The "hobbyists" have the luxury of avoiding the law. But as has been pointed out already, it's the braggarts who are problematic. Efforts to put spirits on the same level as home brewers and home wine makers is a waste of time, which time you could use to get your license so you could actually have something to brag about and the right to do so.

But please, enough already about "home distilling". If you are a hobbyist and making hootch in the basement keep your mouth shut except to taste. "Legalizing" so called home-distillation, by definition, means the government is going to stick its nose in your business. It is legal, it just requires permits.

R

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It all comes down to playing with words for some folks apparently.I got bashed here over the question of 'what is an oak container' and told I was simply playing with words. Folks, you are doing the same with the term 'ban on home distilling'.

It is absolutely impossible to have a DSP or warehouse in any building which is part of the parcial of land where a residence is. You have to have the land where the DSP is licensed on a seperate surveyed section piece of property all by itself. It can have the same owner name on the property as the residence, but cannot be the same piece of property. That's direct from the TTB, in person. Their comment when asked about a variance was that it was an absolute law, so variances wouldn't apply. In our case it wasn't too hard to fix, just survey out land around the building so it was on it's own plot.

So, there is absolutely a ban on 'home distilling' if you can't have a DSP and distill in a home.

I started this thread just to see if others were seeing folks coming out of the darkness. I don't think I ever mentioned anyone was complaining about the law, so someone interjected that on their own.

It's just that there had been several newcomers here 'announcing' their status as home distillers, sort of unusual from my going back through the older parts of the site.

We'll just consider this thread closed and abandon it......around the camp-fire discussions of any topic just don't do well here.

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It is absolutely impossible to have a DSP or warehouse in any building which is part of the parcial of land where a residence is. You have to have the land where the DSP is licensed on a seperate surveyed section piece of property all by itself. It can have the same owner name on the property as the residence, but cannot be the same piece of property. That's direct from the TTB, in person.

I strongly doubt that this is factually accurate. For example, I know of small (and licensed) farm-based fuel alcohol distilleries that I doubt are on seperately surveyed pieces of property from the farm residence. I also know of several bourbon distilleries in Kentucky that have residences on the property. I suppose it's possible those parcels are "seperately surveyed," but when you start to put it together that way, it just seems silly.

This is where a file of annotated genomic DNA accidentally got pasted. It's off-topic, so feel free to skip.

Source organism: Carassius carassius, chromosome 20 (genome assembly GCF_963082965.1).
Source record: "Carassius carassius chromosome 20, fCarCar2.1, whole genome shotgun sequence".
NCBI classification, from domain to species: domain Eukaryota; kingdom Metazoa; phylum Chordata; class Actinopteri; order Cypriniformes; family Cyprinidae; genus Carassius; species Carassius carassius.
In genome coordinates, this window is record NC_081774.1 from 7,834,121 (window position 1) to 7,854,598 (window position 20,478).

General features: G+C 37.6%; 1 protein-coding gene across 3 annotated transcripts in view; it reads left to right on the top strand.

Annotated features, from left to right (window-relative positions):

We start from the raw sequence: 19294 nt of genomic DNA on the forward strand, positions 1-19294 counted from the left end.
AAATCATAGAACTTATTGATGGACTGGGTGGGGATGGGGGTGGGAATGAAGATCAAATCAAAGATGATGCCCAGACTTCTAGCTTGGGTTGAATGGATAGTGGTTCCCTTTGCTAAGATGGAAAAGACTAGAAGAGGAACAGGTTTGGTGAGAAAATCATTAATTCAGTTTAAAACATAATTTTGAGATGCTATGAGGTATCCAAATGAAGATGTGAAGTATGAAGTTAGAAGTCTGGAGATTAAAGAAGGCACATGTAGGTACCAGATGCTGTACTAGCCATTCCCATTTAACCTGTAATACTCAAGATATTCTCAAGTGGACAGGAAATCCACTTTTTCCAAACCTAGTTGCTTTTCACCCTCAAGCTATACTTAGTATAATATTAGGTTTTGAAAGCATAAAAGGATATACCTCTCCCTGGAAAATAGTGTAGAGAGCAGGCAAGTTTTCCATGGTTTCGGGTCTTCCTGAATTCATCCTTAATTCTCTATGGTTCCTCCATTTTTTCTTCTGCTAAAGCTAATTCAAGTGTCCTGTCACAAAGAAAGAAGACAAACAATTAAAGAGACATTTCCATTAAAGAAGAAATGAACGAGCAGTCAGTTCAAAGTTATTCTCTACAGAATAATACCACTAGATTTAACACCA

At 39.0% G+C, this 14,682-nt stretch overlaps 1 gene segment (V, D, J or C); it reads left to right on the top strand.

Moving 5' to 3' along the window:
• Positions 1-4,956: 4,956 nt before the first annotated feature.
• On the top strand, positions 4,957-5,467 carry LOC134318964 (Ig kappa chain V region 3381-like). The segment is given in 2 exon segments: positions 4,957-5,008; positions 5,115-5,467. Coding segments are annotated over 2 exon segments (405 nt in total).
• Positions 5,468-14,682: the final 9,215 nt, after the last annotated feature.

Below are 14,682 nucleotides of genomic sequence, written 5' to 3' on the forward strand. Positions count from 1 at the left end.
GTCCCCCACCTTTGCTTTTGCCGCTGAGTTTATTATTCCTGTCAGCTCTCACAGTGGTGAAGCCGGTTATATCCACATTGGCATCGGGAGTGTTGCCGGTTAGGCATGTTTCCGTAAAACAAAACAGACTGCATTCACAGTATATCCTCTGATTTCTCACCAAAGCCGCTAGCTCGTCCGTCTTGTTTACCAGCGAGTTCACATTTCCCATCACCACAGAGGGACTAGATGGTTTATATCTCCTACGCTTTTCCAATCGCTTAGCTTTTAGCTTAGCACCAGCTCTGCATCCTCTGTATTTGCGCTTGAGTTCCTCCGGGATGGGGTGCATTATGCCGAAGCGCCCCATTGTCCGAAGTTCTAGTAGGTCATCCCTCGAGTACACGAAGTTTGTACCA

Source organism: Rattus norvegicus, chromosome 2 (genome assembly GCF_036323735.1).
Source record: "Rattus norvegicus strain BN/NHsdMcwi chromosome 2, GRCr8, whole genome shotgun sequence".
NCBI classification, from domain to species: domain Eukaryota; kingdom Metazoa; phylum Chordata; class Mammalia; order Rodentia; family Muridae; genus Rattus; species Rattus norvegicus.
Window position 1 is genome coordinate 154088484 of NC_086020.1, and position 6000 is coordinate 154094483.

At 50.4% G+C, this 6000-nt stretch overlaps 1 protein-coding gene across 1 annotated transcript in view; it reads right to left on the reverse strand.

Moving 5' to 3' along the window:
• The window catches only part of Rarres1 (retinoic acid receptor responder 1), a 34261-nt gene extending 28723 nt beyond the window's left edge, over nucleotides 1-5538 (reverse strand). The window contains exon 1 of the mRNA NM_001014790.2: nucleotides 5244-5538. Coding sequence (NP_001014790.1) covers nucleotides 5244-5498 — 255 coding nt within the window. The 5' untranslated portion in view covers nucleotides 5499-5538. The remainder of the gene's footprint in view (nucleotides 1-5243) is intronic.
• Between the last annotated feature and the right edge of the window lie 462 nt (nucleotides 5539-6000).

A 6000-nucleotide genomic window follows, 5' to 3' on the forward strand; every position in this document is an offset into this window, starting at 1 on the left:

Yes, it is semantic to an extent, but it helps for people to broaden their way of looking at things to look beyond merely what they want to be the case, i.e., pissing and moaning.

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We'll just consider this thread closed and abandon it.

You keep saying this, but wether people talk or wether they say things you like to hear is just not up to you. :) If you employ this attitude while talking to the TTB or our other agencies, you may not get the most helpful responses.

I notice in another thread Bill Owens has subtitles it " a better idea is a bed breakfast distillery". I remember in one of his books he shows a Bed and Breakfast where they had to install the still in a small extra building that looked like a gazebo or something. I also think they have farm distilleries around here that are not on separate plots. You would obviously need some type of non residential zoning, perhaps that was what the TTB was trying to say. If you have a farm you live at a business address, I suppose.

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The TTB is clear on this topic. And we are the example. Our "bonded premises" includes our entire property (a single surveyed lot) and all the working buildings of the distillery. I live on the property in a house that is not attached to the nearby distillery and barrel storage buildings (I can spit out my window and hit the distillery, but I don't, really).

The regulation reads, direct from the CFR:

§ 19.131 Restrictions as to locations.

Distilled spirits plants shall not be located in any dwelling

house, or in any shed, yard, or enclosure connected with

any dwelling house, or on board any vessel or boat, or

on premises where beer or wine is produced, or liquors

of any description are retailed, or (except as provided in

§19.133) on premises where any other business is

conducted.

When in doubt, go to the regulations.